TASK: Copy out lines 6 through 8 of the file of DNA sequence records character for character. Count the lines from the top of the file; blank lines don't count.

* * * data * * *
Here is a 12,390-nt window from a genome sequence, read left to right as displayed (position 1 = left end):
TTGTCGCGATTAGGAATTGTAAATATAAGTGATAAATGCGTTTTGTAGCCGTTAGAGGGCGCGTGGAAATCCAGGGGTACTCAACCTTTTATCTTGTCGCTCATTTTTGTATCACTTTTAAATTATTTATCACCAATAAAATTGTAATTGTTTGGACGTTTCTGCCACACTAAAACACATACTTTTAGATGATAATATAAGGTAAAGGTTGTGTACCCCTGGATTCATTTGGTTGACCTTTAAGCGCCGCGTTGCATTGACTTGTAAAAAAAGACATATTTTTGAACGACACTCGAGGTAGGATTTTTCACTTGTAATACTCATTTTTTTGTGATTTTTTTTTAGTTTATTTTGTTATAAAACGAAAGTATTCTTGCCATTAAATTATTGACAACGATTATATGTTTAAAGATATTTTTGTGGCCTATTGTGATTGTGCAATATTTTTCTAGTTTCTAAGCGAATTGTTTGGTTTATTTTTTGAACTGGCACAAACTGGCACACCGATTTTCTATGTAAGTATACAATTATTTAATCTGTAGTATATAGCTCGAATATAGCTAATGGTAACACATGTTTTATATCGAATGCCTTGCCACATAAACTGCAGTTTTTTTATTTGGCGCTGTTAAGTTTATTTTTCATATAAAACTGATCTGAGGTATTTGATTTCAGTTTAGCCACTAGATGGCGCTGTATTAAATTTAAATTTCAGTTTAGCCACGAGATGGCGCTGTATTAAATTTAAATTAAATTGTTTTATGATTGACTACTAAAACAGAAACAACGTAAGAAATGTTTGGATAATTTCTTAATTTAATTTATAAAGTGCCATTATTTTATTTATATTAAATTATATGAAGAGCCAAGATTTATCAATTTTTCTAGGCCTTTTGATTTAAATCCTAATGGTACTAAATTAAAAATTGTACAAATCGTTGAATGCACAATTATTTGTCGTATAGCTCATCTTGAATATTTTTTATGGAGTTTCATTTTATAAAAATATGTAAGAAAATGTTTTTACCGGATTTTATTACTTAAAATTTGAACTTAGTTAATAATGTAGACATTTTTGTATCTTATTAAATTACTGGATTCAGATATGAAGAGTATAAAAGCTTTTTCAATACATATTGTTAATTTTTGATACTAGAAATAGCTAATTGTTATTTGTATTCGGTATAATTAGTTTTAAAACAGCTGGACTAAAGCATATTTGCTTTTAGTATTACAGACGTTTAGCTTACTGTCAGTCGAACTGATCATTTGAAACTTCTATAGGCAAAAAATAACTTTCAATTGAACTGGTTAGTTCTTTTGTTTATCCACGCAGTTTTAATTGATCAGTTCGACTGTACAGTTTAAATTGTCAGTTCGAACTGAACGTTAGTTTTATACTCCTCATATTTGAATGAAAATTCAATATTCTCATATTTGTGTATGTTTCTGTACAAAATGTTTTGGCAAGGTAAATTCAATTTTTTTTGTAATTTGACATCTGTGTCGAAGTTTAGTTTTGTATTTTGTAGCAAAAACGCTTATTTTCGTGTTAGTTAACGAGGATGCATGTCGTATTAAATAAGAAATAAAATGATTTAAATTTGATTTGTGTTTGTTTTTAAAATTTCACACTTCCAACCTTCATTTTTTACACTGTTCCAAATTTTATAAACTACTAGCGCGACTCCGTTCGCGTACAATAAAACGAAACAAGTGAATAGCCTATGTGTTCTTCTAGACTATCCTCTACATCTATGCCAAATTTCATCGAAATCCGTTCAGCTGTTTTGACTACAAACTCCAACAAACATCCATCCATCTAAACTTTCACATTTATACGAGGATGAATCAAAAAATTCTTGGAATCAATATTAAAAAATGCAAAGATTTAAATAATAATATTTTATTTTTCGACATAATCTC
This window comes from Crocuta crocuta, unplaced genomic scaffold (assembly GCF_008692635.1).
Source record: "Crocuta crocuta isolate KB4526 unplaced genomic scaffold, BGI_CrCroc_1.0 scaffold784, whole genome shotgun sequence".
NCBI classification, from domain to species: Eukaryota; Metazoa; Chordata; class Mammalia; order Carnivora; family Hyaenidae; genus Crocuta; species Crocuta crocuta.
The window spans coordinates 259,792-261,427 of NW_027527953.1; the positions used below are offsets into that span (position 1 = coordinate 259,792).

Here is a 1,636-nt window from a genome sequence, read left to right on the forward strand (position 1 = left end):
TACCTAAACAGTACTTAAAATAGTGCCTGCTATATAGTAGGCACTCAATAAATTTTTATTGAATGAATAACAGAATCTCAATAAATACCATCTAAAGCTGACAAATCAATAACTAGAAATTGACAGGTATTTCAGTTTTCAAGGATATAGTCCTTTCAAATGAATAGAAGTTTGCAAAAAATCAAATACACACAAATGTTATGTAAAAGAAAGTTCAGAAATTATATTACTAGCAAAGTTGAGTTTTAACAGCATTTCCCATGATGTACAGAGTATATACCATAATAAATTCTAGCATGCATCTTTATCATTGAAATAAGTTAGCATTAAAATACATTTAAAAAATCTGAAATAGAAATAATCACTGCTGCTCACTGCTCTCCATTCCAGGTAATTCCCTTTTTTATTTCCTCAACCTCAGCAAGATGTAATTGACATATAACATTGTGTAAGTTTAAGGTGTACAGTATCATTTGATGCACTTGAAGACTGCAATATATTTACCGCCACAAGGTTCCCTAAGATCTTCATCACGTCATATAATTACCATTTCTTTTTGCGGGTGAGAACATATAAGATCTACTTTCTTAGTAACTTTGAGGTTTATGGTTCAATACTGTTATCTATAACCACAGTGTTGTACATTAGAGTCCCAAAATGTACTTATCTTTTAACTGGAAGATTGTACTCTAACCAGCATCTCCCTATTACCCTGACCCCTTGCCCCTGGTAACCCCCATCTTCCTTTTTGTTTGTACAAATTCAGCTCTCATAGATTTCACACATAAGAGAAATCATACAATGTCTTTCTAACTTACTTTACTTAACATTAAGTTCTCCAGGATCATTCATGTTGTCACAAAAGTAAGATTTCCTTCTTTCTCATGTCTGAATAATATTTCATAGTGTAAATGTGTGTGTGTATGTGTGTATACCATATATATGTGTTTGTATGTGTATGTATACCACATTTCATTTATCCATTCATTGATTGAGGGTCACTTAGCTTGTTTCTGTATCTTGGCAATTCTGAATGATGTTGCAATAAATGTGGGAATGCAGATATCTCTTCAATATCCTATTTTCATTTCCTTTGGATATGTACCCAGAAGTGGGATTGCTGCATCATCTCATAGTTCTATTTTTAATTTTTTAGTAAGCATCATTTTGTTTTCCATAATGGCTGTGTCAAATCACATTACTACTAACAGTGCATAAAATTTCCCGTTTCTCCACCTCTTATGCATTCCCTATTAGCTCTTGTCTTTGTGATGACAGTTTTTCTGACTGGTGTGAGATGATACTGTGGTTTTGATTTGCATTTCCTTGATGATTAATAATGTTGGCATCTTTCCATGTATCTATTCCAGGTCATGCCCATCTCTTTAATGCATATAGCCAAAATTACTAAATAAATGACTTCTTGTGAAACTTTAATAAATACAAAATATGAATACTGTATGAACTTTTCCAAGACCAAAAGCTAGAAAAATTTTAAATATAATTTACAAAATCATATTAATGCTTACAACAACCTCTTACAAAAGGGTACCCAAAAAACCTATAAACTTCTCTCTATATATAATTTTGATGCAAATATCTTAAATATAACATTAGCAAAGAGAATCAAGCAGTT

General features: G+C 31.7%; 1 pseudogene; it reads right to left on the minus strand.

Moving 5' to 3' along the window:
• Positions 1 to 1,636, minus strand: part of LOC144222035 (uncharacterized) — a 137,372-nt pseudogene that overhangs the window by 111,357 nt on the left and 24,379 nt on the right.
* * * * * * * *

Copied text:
The window spans coordinates 259,792-261,427 of NW_027527953.1; the positions used below are offsets into that span (position 1 = coordinate 259,792).

Here is a 1,636-nt window from a genome sequence, read left to right on the forward strand (position 1 = left end):
TACCTAAACAGTACTTAAAATAGTGCCTGCTATATAGTAGGCACTCAATAAATTTTTATTGAATGAATAACAGAATCTCAATAAATACCATCTAAAGCTGACAAATCAATAACTAGAAATTGACAGGTATTTCAGTTTTCAAGGATATAGTCCTTTCAAATGAATAGAAGTTTGCAAAAAATCAAATACACACAAATGTTATGTAAAAGAAAGTTCAGAAATTATATTACTAGCAAAGTTGAGTTTTAACAGCATTTCCCATGATGTACAGAGTATATACCATAATAAATTCTAGCATGCATCTTTATCATTGAAATAAGTTAGCATTAAAATACATTTAAAAAATCTGAAATAGAAATAATCACTGCTGCTCACTGCTCTCCATTCCAGGTAATTCCCTTTTTTATTTCCTCAACCTCAGCAAGATGTAATTGACATATAACATTGTGTAAGTTTAAGGTGTACAGTATCATTTGATGCACTTGAAGACTGCAATATATTTACCGCCACAAGGTTCCCTAAGATCTTCATCACGTCATATAATTACCATTTCTTTTTGCGGGTGAGAACATATAAGATCTACTTTCTTAGTAACTTTGAGGTTTATGGTTCAATACTGTTATCTATAACCACAGTGTTGTACATTAGAGTCCCAAAATGTACTTATCTTTTAACTGGAAGATTGTACTCTAACCAGCATCTCCCTATTACCCTGACCCCTTGCCCCTGGTAACCCCCATCTTCCTTTTTGTTTGTACAAATTCAGCTCTCATAGATTTCACACATAAGAGAAATCATACAATGTCTTTCTAACTTACTTTACTTAACATTAAGTTCTCCAGGATCATTCATGTTGTCACAAAAGTAAGATTTCCTTCTTTCTCATGTCTGAATAATATTTCATAGTGTAAATGTGTGTGTGTATGTGTGTATACCATATATATGTGTTTGTATGTGTATGTATACCACATTTCATTTATCCATTCATTGATTGAGGGTCACTTAGCTTGTTTCTGTATCTTGGCAATTCTGAATGATGTTGCAATAAATGTGGGAATGCAGATATCTCTTCAATATCCTATTTTCATTTCCTTTGGATATGTACCCAGAAGTGGGATTGCTGCATCATCTCATAGTTCTATTTTTAATTTTTTAGTAAGCATCATTTTGTTTTCCATAATGGCTGTGTCAAATCACATTACTACTAACAGTGCATAAAATTTCCCGTTTCTCCACCTCTTATGCATTCCCTATTAGCTCTTGTCTTTGTGATGACAGTTTTTCTGACTGGTGTGAGATGATACTGTGGTTTTGATTTGCATTTCCTTGATGATTAATAATGTTGGCATCTTTCCATGTATCTATTCCAGGTCATGCCCATCTCTTTAATGCATATAGCCAAAATTACTAAATAAATGACTTCTTGTGAAACTTTAATAAATACAAAATATGAATACTGTATGAACTTTTCCAAGACCAAAAGCTAGAAAAATTTTAAATATAATTTACAAAATCATATTAATGCTTACAACAACCTCTTACAAAAGGGTACCCAAAAAACCTATAAACTTCTCTCTATATATAATTTTGATGCAAATATCTTAAATATAACATTAGCAAAGAGAATCAAGCAGTT